The Dutch defence ministry is considering introducing a “Swedish style” military service questionnaire to encourage more young people to sign up for the army, the Telegraaf reports.
Caretaker minister Christophe van der Maat wants to investigate the option of sending all 17-year-olds a form asking about their willingness and suitability to serve in the armed forces.
A similar system operates in Sweden, where teenagers face a fine if they fail to complete the questionnaire.
All Dutch citizens between 17 and 35 are registered to be conscripted for military service in an emergency, but the obligation to report for duty was scrapped in 1997.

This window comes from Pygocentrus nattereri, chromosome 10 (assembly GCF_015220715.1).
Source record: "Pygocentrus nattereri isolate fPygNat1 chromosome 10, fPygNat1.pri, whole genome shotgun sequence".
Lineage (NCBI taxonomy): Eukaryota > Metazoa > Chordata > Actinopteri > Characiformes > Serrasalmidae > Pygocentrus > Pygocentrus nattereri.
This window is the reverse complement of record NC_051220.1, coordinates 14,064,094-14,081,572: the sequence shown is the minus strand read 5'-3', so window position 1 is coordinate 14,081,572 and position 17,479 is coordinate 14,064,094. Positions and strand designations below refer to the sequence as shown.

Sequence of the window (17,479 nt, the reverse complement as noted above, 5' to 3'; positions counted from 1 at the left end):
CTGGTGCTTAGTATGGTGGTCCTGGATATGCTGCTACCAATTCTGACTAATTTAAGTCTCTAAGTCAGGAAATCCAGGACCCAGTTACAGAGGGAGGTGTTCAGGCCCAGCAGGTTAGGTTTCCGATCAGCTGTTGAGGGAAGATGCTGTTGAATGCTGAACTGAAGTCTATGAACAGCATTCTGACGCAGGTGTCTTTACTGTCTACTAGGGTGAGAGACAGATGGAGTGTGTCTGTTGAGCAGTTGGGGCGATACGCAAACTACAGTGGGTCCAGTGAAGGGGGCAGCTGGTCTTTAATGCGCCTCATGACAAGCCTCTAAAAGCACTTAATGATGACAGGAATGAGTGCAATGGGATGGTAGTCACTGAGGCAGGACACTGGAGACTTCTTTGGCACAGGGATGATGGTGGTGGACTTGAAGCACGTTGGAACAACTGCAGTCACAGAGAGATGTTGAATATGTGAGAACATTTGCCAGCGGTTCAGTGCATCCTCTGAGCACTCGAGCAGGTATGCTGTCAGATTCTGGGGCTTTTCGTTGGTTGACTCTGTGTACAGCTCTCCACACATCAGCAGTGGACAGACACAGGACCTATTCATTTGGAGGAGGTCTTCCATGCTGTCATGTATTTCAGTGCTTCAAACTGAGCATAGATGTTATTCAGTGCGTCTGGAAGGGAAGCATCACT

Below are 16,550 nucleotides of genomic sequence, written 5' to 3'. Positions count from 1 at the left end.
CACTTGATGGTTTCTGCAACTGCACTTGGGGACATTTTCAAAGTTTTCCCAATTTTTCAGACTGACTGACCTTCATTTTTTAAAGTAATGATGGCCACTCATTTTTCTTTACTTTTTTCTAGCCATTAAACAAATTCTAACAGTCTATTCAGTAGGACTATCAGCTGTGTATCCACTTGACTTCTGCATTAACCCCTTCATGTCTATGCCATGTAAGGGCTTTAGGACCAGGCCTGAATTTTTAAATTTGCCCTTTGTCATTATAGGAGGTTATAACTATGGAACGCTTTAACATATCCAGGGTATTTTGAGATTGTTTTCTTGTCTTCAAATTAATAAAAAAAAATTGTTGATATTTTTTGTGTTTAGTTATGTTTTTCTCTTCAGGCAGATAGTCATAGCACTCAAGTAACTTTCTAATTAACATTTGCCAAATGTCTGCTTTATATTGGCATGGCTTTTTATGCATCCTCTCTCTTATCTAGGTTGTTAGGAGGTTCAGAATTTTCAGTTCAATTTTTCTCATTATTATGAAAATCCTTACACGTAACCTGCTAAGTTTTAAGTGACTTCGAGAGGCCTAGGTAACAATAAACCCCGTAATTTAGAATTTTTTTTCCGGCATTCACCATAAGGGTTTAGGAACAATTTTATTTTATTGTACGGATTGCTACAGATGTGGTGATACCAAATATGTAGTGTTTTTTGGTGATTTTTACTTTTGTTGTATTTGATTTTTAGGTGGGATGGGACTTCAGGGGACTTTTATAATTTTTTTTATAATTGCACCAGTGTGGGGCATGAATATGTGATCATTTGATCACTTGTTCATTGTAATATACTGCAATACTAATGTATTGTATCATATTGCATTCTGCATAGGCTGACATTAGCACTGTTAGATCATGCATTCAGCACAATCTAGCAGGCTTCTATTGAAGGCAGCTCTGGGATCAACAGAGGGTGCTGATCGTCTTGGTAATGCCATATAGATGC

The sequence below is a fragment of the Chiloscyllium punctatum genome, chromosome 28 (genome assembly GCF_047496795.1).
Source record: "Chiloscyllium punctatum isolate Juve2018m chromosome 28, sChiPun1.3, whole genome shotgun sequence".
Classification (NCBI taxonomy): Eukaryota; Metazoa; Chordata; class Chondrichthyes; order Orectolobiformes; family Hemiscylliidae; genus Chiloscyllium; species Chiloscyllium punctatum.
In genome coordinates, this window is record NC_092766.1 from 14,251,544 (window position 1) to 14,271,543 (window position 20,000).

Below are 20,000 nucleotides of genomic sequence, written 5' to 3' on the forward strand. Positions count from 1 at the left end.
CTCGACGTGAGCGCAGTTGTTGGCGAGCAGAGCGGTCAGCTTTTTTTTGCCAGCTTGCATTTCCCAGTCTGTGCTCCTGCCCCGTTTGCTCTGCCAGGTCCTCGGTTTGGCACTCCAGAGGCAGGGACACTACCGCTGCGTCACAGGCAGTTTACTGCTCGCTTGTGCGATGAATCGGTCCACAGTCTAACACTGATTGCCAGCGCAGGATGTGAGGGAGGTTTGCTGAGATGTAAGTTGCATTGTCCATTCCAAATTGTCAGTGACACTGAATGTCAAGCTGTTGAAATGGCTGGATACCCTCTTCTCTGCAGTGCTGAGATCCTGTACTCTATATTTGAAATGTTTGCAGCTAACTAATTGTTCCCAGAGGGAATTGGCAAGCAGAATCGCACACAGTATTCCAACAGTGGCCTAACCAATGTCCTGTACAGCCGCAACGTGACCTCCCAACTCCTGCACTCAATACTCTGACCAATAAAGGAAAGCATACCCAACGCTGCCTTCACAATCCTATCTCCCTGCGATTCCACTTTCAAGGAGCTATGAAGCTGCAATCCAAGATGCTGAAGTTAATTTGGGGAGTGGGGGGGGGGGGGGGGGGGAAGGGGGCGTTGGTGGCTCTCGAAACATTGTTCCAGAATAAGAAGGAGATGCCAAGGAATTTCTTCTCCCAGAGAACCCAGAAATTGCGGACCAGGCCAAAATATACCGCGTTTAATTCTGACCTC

Last September the first batch of 140 conscripts began a voluntary service year, but the Dutch military is struggling to recruit new personnel.
“From 2028 we will need an intake of 3,000 to 4,000 service year recruits, alongside the regular intake of 4,500 professional staff,” Van der Maat said.
Lieutenant-general Martin Wijnen, commander of the Dutch army, said more recruits were needed to deal with the increasing threat from Russia in the wake of its invasion of Ukraine.
“The Netherlands must take the threat of a war seriously and our society needs to be prepared for it,” he said.
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